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Not only is our average school year short and irregularly attended, but we lose our pupils long before they finish their course. In our own State, for every 1,000 pupils in the first grade we find only 464 in the eighth. In the country as a whole, the drop is far more serious; for 1,000 first graders, there are probably not more than 250 in the eighth grade. It is true that certain causes would naturally make the eighth grade smaller than the first, but even after making all due allowances it seems clear that only a small per centage of boys and girls ever complete their elementary school education, while probably more than half of them all do not get beyond the fifth or at most the sixth grade! We may well ask if the Republic can afford to have half its citizens so untrained and ignorant.

This enormous dropping out is partly caused by another wasteful condition. One-seventh of our whole school enrollment are dragging along a year, two years, three years, four years, or even more, behind those of their own age and maturity. These are the backwards and “repeaters.” Fifteen per cent of all the pupils in our schools are grinding through the work for the second time; they have failed of promotion, and must go all over it again. It is hard to conceive the waste of money and teachers' labor and, worst of all, the destruction of the child's interest and ambition. in this process of repeating. No less than $27,000.oOo a year is spent in teaching repeaters, and the money is the smallest part of the loss. Doubtless some repeating is unavoidable and justifiable; but not a tithe of what exists. Probably the chief cause of failure and consequent repeating is one that the general public can easily remove, irregular attendance and neglect of school duties.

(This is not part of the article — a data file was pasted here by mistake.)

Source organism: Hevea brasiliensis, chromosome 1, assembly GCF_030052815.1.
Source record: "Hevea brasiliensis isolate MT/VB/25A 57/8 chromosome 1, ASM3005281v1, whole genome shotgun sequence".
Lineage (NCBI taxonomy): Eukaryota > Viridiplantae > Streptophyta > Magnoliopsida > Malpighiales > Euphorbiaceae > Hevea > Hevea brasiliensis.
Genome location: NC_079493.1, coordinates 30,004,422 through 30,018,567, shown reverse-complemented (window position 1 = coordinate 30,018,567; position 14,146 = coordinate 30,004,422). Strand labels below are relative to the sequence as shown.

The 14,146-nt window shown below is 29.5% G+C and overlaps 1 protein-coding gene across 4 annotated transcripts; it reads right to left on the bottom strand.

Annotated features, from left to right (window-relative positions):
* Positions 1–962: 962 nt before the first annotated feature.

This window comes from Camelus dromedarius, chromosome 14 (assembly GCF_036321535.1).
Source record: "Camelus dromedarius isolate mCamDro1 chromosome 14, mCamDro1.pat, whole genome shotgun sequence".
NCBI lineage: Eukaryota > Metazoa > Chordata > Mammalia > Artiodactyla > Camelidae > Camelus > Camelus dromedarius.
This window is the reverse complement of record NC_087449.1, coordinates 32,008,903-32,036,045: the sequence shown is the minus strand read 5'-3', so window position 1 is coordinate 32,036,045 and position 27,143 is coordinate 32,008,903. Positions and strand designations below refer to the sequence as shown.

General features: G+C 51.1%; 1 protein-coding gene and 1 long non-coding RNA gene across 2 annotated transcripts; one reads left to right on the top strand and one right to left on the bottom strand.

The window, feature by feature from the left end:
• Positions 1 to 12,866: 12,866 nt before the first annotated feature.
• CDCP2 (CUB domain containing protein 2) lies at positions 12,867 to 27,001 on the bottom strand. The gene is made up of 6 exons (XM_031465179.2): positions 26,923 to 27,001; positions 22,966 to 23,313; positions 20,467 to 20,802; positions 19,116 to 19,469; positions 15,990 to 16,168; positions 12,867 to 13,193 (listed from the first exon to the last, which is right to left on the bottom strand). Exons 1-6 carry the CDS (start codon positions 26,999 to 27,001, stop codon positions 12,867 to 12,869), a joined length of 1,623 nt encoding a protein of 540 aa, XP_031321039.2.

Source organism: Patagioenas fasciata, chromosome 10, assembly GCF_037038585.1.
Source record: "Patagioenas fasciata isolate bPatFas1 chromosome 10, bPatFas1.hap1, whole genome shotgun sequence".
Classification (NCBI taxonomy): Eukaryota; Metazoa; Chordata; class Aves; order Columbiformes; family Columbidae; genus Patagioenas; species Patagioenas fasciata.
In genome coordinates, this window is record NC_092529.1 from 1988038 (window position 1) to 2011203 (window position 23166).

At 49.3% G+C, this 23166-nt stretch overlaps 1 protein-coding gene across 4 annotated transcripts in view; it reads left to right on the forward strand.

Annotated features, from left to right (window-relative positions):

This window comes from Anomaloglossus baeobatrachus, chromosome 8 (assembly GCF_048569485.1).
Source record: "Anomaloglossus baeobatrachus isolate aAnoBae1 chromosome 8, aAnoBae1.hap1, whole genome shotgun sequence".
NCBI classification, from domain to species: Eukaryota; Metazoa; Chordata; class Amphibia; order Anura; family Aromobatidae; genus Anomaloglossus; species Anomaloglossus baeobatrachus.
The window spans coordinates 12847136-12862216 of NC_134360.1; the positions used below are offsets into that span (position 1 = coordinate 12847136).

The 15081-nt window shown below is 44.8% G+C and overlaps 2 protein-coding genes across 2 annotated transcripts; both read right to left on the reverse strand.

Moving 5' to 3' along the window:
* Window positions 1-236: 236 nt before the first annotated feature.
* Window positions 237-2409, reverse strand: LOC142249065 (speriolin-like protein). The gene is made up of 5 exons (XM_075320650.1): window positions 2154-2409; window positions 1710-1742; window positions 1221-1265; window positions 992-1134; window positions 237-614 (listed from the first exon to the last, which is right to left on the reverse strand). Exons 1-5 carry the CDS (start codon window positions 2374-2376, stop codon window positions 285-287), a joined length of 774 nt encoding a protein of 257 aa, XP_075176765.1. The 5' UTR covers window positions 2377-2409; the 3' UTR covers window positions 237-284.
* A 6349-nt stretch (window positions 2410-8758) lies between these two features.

Another great source of waste is the frequency of bodily defects and diseases in school children, to which educational workers and the public are just beginning to wake up. Statistics indicate that three-fourths of all school children suffer from some bodily defect, which though small in itself, may seriously hinder and damage the child's development and progress. Some of the commonest forms are adenoids, enlarged tonsils, defective sight and hearing, defective teeth, and mouth breathing. Authorities tell us that these defective children get over much less ground in a given time than sound children: adenoids and enlarged glands are the worst hinderances, reducing the speed of progress 15 per cent, and so dragging the unfortunate victim back behind his class, and often compelling him to repeat a grade. A single case may serve to illustrate the grave importance of small defects: A little girl of ten years began to have eye trouble and had to wear glasses, she became nervous and irritable, and lost her hold upon the school work. The parents noticed that she breathed through her mouth, and she was taken to a physician, who found and removed an adenoid, not larger in itself than a pea. Like magic, all bad symptoms disappeared,—mouth breathing was stopped, eyes recovered, nervousness and irritability vanished, and the child was well, happy, and easily able to deal with her studies. But in contrast to this one case, so promptly attended to, how many drag along for months or years under the burden of the hidden defect? Another great source of waste is the constant shifting of the teaching force, which makes high efficiency and professional expertness impossible. Statistics concerning nearly a thousand teachers in this State show that over 70 per cent were new in their places, and would be compelled to “find themselves” in their new situation, and get acquainted with local conditions, with their pupils and the community, before they could possibly rise to their highest efficiency, and, of course, we must expect that at the end of the year 70 per cent of the whole number will again be routed out to make room for new ones. Can anyone imagine a more wasteful and foolish game of “Pussy

wants a corner” Moreover, over 16 per cent, or one out